Three-time Olympic gold medal gymnast Gabby Douglas is no stranger to cyberbullying. And now she has a message for other victims: “You are not alone.”
“I just want to say that you are not alone,” Douglas said in an interview that aired Friday on “Good Morning America. “And even though it may seem the world’s against you—and I definitely felt like the world was definitely against me in Rio—I’m here today to tell you that’s not the case.“
“I am encouraging everyone to take a pledge. It’s called the hackharassment.com/pledge and you read it and you follow it,” she stressed.
She added: “It’s pretty simple. You take the pledge and you don’t be mean online anymore.“
The 20-year-old also stressed that parents have a role to play in stopping bullying.
“It starts at home. If you’re a good example to your kid, your kid’s going to follow that example. If the kid sees you nasty, he/she’s going to take over that role.“
As HelloBeautiful previously reported, Douglas received online harassment in both the 2012 and 2016 Summer Olympics about everything from her hair to her facial expressions to her not holding her hand on her chest during the national anthem. During the Rio Games, fans rallied around the athlete with hashtags such as #Love4GabbyUSA to remind the young woman how much she is loved and respected.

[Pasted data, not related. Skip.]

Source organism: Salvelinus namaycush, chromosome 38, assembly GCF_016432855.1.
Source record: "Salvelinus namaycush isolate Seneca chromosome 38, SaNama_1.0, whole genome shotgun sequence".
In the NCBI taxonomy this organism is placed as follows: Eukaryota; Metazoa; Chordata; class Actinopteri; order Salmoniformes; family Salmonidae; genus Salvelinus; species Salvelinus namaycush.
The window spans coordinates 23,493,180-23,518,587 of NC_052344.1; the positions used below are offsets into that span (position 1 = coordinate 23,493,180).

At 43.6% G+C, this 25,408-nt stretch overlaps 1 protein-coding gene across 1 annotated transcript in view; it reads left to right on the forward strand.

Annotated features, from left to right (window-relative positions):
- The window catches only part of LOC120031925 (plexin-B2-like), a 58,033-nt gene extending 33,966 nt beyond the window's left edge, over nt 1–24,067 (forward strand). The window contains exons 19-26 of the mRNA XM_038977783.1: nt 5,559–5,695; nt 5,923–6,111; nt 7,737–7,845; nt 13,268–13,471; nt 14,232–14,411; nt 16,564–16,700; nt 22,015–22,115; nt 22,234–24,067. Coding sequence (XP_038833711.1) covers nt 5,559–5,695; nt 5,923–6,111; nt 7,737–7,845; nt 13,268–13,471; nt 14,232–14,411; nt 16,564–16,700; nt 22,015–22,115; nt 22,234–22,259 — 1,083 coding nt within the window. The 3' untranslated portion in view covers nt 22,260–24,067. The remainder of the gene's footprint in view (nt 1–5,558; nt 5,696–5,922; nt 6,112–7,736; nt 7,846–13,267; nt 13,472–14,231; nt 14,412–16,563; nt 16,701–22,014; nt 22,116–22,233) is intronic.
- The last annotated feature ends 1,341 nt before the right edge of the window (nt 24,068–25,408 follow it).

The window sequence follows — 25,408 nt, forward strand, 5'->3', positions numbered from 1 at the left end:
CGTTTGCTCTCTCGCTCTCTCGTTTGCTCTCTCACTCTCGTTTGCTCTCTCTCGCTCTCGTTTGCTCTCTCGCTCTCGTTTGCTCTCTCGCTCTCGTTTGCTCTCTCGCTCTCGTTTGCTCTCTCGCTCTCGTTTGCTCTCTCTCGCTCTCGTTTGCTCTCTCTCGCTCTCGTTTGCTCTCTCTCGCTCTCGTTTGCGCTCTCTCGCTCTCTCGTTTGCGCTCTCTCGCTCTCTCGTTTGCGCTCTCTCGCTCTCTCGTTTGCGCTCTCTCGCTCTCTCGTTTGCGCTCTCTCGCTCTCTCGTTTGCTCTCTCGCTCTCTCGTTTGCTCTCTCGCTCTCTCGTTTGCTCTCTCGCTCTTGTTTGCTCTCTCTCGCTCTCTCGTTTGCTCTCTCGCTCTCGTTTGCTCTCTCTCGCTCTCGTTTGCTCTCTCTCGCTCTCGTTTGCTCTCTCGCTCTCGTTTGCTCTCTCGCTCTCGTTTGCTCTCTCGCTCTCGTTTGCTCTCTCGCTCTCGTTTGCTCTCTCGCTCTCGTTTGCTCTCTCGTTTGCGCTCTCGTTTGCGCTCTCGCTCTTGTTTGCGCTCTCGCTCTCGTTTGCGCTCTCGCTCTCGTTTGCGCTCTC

However, even with all of that support, Douglas admitted how hurt she was by the tough criticism she’d received over the years.
“I started Googling myself, which I probably shouldn’t have done. There were so many things about me,” Douglas told GMA. “I was so hurt because people brought up my past and all the things that I did wrong.”
Douglas’ mother can also attest to how hurt her daughter was by the constant bullying.
“She’s had to deal with people criticizing her hair, or people accusing her of bleaching her skin. They said she had breast enhancements, they said she wasn’t smiling enough, she’s unpatriotic. Then it went to not supporting your team mates. Now you’re ‘Crabby Gabby.’” Natalie Hawkins told Reuters in July.
“You name it and she got trampled. What did she ever do to anyone?”
It’s important to note that online harassment and cyberbullying are serious issues that most young people face.
According to the Pew Research Center, it affects nearly 70 percent of young people between the ages of 18 and 24 with young women disproportionately experiencing the most severe forms of harassment with 26 percent being stalked online, and 25 percent the target of online sexual harassment. And this type of bullying can take a toll on a person’s emotional health leading to depression, isolation, truancy from school and even suicide.
Bullying is not mere child’s play and we’re happy to see Douglas take on this crucial cause.
Learn more about Hack Harassment and Douglas’ involvement here.